There are 300 or more different species of Aloe. The most prominent variety, Aloe barbadensis, Miller commonly referred to as Aloe vera, is especially noted for its amazing healing abilities. Although Aloe vera resembles a cactus, it actually belongs to the family of liliaceous plants and is indigenous to subtropical regions and deserts.
The etymology of the word Aloe is Arabic; It’s derived from the Arabic word “Alloeh,” which means: “shining bitter substance.” While the word “vera” stems from Latin and means “true.” 6,000 year old stone carvings containing images of Aloe vera plants have been found in Egypt, where Aloe vera was known as the “plant of immortality”. In fact, it was commonly given to deceased pharaohs as a burial gift! 2000 years ago Greek scientists deemed Aloe vera the “universal panacea.” Historically, Aloe vera has been successfully used by traditional medicine practitioners in many disparate cultures including: Greece, Egypt, India, Mexico, Japan and China. According to legend, Egyptian queens Nefertiti and Cleopatra used it as part of their regular beauty regimes. Alexander the Great and Christopher Columbus used it to treat soldiers’ wounds.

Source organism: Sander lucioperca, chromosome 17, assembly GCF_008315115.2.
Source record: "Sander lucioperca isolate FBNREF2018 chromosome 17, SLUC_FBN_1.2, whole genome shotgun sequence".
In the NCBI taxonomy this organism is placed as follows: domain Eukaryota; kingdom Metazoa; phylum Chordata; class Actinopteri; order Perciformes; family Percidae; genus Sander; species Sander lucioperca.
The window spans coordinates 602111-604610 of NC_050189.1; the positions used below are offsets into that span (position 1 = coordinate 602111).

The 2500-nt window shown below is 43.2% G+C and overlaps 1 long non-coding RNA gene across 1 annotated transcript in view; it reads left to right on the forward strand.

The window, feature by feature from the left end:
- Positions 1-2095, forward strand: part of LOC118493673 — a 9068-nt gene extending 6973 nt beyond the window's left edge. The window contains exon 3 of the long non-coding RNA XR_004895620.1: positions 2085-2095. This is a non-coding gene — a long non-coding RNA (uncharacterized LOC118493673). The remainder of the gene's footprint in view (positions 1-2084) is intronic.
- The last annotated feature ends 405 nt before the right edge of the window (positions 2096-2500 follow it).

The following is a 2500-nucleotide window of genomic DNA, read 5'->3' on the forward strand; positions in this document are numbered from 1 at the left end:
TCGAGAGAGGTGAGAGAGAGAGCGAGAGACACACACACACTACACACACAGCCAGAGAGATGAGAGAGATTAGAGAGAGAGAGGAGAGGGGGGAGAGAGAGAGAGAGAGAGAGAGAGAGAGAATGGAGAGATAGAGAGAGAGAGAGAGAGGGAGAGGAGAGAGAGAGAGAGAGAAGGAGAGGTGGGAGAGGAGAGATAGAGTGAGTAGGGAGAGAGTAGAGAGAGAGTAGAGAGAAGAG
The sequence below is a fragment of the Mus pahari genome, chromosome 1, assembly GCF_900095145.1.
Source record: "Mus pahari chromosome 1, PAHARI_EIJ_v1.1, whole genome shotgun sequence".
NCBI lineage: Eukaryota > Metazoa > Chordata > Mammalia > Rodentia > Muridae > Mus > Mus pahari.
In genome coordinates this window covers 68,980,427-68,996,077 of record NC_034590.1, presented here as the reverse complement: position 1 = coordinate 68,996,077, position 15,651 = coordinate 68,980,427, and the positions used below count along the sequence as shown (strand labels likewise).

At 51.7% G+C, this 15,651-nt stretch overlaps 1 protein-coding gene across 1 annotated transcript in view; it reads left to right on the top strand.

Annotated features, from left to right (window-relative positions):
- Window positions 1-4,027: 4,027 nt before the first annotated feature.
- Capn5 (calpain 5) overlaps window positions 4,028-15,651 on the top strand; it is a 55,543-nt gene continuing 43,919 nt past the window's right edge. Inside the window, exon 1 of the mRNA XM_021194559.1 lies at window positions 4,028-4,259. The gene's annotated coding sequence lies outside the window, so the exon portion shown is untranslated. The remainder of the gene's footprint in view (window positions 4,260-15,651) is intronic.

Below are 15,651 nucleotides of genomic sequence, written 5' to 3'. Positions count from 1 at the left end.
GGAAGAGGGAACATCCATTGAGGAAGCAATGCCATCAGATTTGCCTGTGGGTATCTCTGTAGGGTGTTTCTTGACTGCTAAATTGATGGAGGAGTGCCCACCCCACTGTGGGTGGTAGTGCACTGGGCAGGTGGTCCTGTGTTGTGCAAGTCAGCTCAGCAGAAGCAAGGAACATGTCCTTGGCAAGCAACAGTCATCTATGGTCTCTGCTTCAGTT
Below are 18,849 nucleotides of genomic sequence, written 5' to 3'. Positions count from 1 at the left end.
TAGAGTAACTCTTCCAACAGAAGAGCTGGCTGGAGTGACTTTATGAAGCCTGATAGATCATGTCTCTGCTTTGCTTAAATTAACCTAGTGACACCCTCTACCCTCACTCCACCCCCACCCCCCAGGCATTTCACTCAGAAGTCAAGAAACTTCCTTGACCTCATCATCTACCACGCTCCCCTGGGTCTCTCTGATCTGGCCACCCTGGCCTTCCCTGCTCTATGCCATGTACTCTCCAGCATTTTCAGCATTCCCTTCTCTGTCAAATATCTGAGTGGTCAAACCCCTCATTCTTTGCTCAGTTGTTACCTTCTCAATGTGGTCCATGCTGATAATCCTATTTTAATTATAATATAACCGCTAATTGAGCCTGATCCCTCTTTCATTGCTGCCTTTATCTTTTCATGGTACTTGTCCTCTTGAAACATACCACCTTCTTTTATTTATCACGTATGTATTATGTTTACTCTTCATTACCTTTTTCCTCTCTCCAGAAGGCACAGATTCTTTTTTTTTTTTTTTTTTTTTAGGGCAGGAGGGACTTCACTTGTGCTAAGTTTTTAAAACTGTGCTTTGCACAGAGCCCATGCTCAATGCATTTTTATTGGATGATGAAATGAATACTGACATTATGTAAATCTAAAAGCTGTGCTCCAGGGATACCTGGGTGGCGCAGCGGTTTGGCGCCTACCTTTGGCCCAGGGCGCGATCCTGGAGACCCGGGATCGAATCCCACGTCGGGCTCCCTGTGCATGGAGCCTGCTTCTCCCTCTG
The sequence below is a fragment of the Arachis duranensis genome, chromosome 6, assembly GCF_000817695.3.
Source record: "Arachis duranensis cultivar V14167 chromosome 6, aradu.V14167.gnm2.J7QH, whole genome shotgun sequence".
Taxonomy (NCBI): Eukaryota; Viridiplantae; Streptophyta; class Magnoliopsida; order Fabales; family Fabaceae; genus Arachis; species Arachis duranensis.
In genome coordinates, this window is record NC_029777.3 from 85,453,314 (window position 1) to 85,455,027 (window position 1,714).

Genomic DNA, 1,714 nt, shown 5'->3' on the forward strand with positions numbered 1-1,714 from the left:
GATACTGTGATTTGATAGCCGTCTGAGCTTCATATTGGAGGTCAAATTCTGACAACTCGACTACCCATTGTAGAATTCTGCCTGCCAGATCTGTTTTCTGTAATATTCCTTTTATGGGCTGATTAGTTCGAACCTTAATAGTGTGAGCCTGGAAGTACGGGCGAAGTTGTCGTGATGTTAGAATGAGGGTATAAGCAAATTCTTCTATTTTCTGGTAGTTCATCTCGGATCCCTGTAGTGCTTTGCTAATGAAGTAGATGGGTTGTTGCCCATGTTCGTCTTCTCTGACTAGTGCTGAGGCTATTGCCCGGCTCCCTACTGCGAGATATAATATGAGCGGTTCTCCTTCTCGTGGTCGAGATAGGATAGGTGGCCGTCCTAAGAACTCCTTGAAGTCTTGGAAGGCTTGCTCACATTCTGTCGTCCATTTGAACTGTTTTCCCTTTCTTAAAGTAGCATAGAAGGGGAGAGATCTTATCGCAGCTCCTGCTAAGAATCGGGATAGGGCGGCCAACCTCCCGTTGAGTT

The first reference to Aloe vera in English was a translation by John Goodyew in A.D. 1655 of Dioscorides’ Medical treatise De Materia Medica. Aloe vera was first used as a laxative in the United States in the 1880’s. In the mid-1930s, it was used successfully to reverse chronic and severe radiation dermatitis.
“The potency of Aloe vera is due to its rich variety of ingredients which are present in perfect balance and work together as a team. Although the solid portion of the plant forms only 1%-1.5%, the rest being water, this small amount of active ingredient can produce a substantial effect. The only way to account for this is to accept the philosophy of synergism within the plant. Synergism means that the effect of the whole is greater than the effects of the component parts, so although individual members of the team could only have an effect, together they can achieve a great deal more.” Aloe Vera – The Medicine Plant’, Dr Peter Atherton, p25
The Structure of the leaf is basically made up of:
• The Rind – is the tough outer layer and is where the synthesis and production of all the nutrients in Aloe Vera takes place
• The Sap – is bitter and contains anthraquinones (latex)
• The Mucilage layer – is rich in long chain sugars called polysaccharides
• The Inner Leaf Gel – is sterile and can be used immediately and contains the majority of nutrients in the Aloe Vera plant